This article examines the indexing and retrieval rates of five search tools on the World Wide Web. Character strings were planted in the Project Whistlestop Web site. Daily searches for the strings were performed for six weeks using Lycos, Infoseek, AltaVista, Yahoo, and Excite. The HTML title tag was indexed in four of the five search tools. Problems encountered included insufficient and inconsistent indexing.
In the burgeoning world of digital libraries, there is a need to understand how and by what method digital sources are made available through World Wide Web search tools. If you have ever wondered how search tools provide subject access to the millions of Web pages available, you are not alone. How can you ensure that registering your site will effectively provide access to millions of Web users? Perhaps there are methods that can be utilized to improve retrieval.
Within their home pages, each search tool service (Lycos, HotBot, etc.) provides an explanation of their indexing method. The authors wanted to explore selected search tool indexing schemes, as well as the ability of these engines to harvest indexing terms from various sources within the HTML document. The authors also looked at the time frame within which the indexing occurs in order to better understand and provide access to a typical World Wide Web site. Our efforts concentrated on exploring the retrieval results of several search tools in retrieving documents with HTML title tags, textual character strings, and META descriptors planted within several layers of a sample Web site.
The Project Whistlestop (http://www. whistlestop.org)Web site was used for the experiment. Project Whistlestop, at the University of Missouri-Columbia, was designed to provide digital access to primary source materials from the Harry S. Truman Presidential Library and Museum. Using pages in this Web site, the authors planted contrived indexing terms at particular intervals within the text, and within several "layers" of pages in order to test retrieval within certain Web search tools.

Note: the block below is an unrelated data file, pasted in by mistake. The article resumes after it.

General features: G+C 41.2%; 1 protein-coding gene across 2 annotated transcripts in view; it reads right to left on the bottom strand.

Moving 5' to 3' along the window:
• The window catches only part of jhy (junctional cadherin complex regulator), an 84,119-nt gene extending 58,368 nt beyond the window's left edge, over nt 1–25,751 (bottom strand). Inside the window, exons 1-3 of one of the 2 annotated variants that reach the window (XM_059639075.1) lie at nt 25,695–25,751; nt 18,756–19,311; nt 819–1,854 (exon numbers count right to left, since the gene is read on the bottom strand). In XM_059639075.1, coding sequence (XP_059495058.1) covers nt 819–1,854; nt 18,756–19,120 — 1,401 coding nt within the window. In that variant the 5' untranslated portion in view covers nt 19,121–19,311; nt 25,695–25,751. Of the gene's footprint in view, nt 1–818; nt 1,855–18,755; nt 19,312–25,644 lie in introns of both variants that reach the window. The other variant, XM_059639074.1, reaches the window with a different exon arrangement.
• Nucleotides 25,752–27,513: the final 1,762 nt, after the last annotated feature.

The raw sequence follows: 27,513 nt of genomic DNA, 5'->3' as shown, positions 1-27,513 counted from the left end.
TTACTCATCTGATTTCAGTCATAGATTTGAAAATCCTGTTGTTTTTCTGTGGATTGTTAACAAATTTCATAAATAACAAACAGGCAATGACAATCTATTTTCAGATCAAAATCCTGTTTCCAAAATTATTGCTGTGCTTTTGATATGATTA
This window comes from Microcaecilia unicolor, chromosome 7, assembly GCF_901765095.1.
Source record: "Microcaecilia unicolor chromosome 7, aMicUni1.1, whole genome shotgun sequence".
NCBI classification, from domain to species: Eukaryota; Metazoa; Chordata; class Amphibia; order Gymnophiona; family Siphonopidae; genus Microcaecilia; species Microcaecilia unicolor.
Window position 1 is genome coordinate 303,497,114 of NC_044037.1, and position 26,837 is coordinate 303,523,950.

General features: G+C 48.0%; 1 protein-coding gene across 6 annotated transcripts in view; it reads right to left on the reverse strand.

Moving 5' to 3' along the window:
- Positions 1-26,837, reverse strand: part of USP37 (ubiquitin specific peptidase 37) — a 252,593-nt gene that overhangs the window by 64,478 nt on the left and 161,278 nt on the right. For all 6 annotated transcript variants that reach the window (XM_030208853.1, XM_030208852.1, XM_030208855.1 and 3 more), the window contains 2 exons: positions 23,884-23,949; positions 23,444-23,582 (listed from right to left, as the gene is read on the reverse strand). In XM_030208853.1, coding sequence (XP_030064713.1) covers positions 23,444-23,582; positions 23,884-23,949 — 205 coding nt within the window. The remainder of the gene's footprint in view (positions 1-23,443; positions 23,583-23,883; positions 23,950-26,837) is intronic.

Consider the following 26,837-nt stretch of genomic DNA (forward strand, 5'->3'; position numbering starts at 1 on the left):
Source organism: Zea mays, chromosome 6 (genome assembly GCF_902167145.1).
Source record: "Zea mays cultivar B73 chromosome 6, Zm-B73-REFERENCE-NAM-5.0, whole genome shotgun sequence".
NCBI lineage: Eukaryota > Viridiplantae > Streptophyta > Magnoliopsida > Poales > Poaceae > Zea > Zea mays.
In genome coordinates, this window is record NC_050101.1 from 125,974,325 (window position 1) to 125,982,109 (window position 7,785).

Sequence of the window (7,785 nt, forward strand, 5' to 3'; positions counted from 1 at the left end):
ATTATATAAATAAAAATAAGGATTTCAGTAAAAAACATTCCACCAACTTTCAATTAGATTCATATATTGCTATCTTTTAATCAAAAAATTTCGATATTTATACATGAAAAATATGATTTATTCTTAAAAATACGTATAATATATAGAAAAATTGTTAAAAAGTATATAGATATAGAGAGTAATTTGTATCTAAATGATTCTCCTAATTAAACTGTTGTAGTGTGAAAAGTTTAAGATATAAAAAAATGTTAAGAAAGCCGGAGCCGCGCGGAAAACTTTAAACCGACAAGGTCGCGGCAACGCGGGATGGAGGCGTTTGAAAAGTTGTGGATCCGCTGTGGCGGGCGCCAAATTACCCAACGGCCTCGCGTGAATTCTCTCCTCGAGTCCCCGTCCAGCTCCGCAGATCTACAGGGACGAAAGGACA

The literature on Web search tool adequacy has an abundance of reviews of multiple Web search tools. These reviews covered the usability of search tools and changes that occur in search tool operation. Data were compiled from these articles, as well as the online help provided by each search tool producer, to be compared with the retrieval results for each engine. Several studies explored the success of certain search queries in several engines (Kimmel 1996; Courtois 1996; Randall 1995). This research, though helpful, does not attempt to judge the success of registration and the performance of robots. Scott Nicholson (1997) examines the indexing and abstracting methods of several search tools, and a new text by Maze, Moxley, and Smith (1997) titled Authoritative Guide to Web Search Tools was helpful in providing information concerning several of the search tools in this study.
Web Site Indexing
The prevalent indexing technique used by search tools utilizes so-called robots (also called spiders.) A robot is a program that automatically references World Wide Web documents and follows the hyperlinks within those documents. Robots are often used in the process of creating an index for Web search tools. Depending on the search tool, the robot may begin by visiting pages that have been registered by individual Web site creators, sites that have numerous hyperlinks, or sites that have been identified as "most popular" (Koster 1998).
After identifying new sites, the robot records the Uniform Resource Locator (URL) in order to revisit and update the site. The new sites are then indexed. It is at this point in the process that questions arise concerning the method of information extraction used by the robot during the indexing process. Relevant information may be extracted from the title, META tags, or text of the new sites. …